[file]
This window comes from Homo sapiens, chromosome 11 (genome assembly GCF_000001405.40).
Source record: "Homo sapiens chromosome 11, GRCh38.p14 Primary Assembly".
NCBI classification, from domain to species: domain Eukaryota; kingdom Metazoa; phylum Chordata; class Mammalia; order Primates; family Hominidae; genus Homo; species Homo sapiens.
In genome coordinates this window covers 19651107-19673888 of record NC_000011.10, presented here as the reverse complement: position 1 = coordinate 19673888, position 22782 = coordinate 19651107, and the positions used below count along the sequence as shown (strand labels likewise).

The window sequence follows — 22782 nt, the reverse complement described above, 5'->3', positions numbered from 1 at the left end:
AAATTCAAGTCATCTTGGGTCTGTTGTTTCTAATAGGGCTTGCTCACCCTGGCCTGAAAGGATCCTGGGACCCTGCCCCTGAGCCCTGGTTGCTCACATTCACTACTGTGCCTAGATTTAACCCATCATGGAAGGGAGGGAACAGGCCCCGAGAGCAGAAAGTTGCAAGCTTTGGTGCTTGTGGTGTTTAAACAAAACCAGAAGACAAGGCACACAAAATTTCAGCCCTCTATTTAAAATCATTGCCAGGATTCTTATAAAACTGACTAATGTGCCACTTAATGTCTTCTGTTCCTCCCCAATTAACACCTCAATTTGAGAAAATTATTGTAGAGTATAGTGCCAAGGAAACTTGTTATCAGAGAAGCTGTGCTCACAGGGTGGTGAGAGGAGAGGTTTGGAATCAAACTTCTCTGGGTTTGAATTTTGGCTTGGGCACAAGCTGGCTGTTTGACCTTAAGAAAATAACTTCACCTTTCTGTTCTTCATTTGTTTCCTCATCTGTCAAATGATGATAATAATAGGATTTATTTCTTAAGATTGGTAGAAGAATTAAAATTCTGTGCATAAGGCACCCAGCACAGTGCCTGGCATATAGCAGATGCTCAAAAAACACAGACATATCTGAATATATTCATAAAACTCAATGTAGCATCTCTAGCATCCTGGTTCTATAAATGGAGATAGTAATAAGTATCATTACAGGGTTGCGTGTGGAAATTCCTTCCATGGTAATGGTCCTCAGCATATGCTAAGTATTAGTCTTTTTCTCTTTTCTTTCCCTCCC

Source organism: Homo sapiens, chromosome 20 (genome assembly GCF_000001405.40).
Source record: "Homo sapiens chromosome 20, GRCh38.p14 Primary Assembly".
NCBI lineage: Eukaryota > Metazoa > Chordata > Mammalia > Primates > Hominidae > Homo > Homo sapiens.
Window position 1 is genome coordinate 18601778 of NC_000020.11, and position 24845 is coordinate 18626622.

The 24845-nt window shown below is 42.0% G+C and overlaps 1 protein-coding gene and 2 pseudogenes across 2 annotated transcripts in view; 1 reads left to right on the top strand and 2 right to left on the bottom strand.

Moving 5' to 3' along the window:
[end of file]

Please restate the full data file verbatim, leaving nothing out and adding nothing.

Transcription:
This window comes from Homo sapiens, chromosome 11 (genome assembly GCF_000001405.40).
Source record: "Homo sapiens chromosome 11, GRCh38.p14 Primary Assembly".
NCBI classification, from domain to species: domain Eukaryota; kingdom Metazoa; phylum Chordata; class Mammalia; order Primates; family Hominidae; genus Homo; species Homo sapiens.
In genome coordinates this window covers 19651107-19673888 of record NC_000011.10, presented here as the reverse complement: position 1 = coordinate 19673888, position 22782 = coordinate 19651107, and the positions used below count along the sequence as shown (strand labels likewise).

The window sequence follows — 22782 nt, the reverse complement described above, 5'->3', positions numbered from 1 at the left end:
AAATTCAAGTCATCTTGGGTCTGTTGTTTCTAATAGGGCTTGCTCACCCTGGCCTGAAAGGATCCTGGGACCCTGCCCCTGAGCCCTGGTTGCTCACATTCACTACTGTGCCTAGATTTAACCCATCATGGAAGGGAGGGAACAGGCCCCGAGAGCAGAAAGTTGCAAGCTTTGGTGCTTGTGGTGTTTAAACAAAACCAGAAGACAAGGCACACAAAATTTCAGCCCTCTATTTAAAATCATTGCCAGGATTCTTATAAAACTGACTAATGTGCCACTTAATGTCTTCTGTTCCTCCCCAATTAACACCTCAATTTGAGAAAATTATTGTAGAGTATAGTGCCAAGGAAACTTGTTATCAGAGAAGCTGTGCTCACAGGGTGGTGAGAGGAGAGGTTTGGAATCAAACTTCTCTGGGTTTGAATTTTGGCTTGGGCACAAGCTGGCTGTTTGACCTTAAGAAAATAACTTCACCTTTCTGTTCTTCATTTGTTTCCTCATCTGTCAAATGATGATAATAATAGGATTTATTTCTTAAGATTGGTAGAAGAATTAAAATTCTGTGCATAAGGCACCCAGCACAGTGCCTGGCATATAGCAGATGCTCAAAAAACACAGACATATCTGAATATATTCATAAAACTCAATGTAGCATCTCTAGCATCCTGGTTCTATAAATGGAGATAGTAATAAGTATCATTACAGGGTTGCGTGTGGAAATTCCTTCCATGGTAATGGTCCTCAGCATATGCTAAGTATTAGTCTTTTTCTCTTTTCTTTCCCTCCC

Source organism: Homo sapiens, chromosome 20 (genome assembly GCF_000001405.40).
Source record: "Homo sapiens chromosome 20, GRCh38.p14 Primary Assembly".
NCBI lineage: Eukaryota > Metazoa > Chordata > Mammalia > Primates > Hominidae > Homo > Homo sapiens.
Window position 1 is genome coordinate 18601778 of NC_000020.11, and position 24845 is coordinate 18626622.

The 24845-nt window shown below is 42.0% G+C and overlaps 1 protein-coding gene and 2 pseudogenes across 2 annotated transcripts in view; 1 reads left to right on the top strand and 2 right to left on the bottom strand.

Moving 5' to 3' along the window: